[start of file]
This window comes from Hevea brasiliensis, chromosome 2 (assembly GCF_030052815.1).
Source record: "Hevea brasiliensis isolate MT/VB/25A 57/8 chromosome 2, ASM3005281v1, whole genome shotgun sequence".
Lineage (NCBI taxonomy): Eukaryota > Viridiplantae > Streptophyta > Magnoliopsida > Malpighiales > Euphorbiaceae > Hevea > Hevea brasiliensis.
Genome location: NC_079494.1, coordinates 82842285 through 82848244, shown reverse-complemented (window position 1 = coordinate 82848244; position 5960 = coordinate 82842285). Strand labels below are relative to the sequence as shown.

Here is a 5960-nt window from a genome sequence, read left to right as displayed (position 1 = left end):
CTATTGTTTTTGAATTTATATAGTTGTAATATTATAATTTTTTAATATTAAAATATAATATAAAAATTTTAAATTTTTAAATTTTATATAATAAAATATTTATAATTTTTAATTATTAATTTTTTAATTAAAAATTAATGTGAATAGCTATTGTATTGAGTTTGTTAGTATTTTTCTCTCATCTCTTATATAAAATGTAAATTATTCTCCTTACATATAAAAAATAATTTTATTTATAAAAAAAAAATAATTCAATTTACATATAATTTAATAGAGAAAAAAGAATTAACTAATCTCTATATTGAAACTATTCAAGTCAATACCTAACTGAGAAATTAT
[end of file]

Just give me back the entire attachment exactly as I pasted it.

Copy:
This window comes from Hevea brasiliensis, chromosome 2 (assembly GCF_030052815.1).
Source record: "Hevea brasiliensis isolate MT/VB/25A 57/8 chromosome 2, ASM3005281v1, whole genome shotgun sequence".
Lineage (NCBI taxonomy): Eukaryota > Viridiplantae > Streptophyta > Magnoliopsida > Malpighiales > Euphorbiaceae > Hevea > Hevea brasiliensis.
Genome location: NC_079494.1, coordinates 82842285 through 82848244, shown reverse-complemented (window position 1 = coordinate 82848244; position 5960 = coordinate 82842285). Strand labels below are relative to the sequence as shown.

Here is a 5960-nt window from a genome sequence, read left to right as displayed (position 1 = left end):
CTATTGTTTTTGAATTTATATAGTTGTAATATTATAATTTTTTAATATTAAAATATAATATAAAAATTTTAAATTTTTAAATTTTATATAATAAAATATTTATAATTTTTAATTATTAATTTTTTAATTAAAAATTAATGTGAATAGCTATTGTATTGAGTTTGTTAGTATTTTTCTCTCATCTCTTATATAAAATGTAAATTATTCTCCTTACATATAAAAAATAATTTTATTTATAAAAAAAAAATAATTCAATTTACATATAATTTAATAGAGAAAAAAGAATTAACTAATCTCTATATTGAAACTATTCAAGTCAATACCTAACTGAGAAATTAT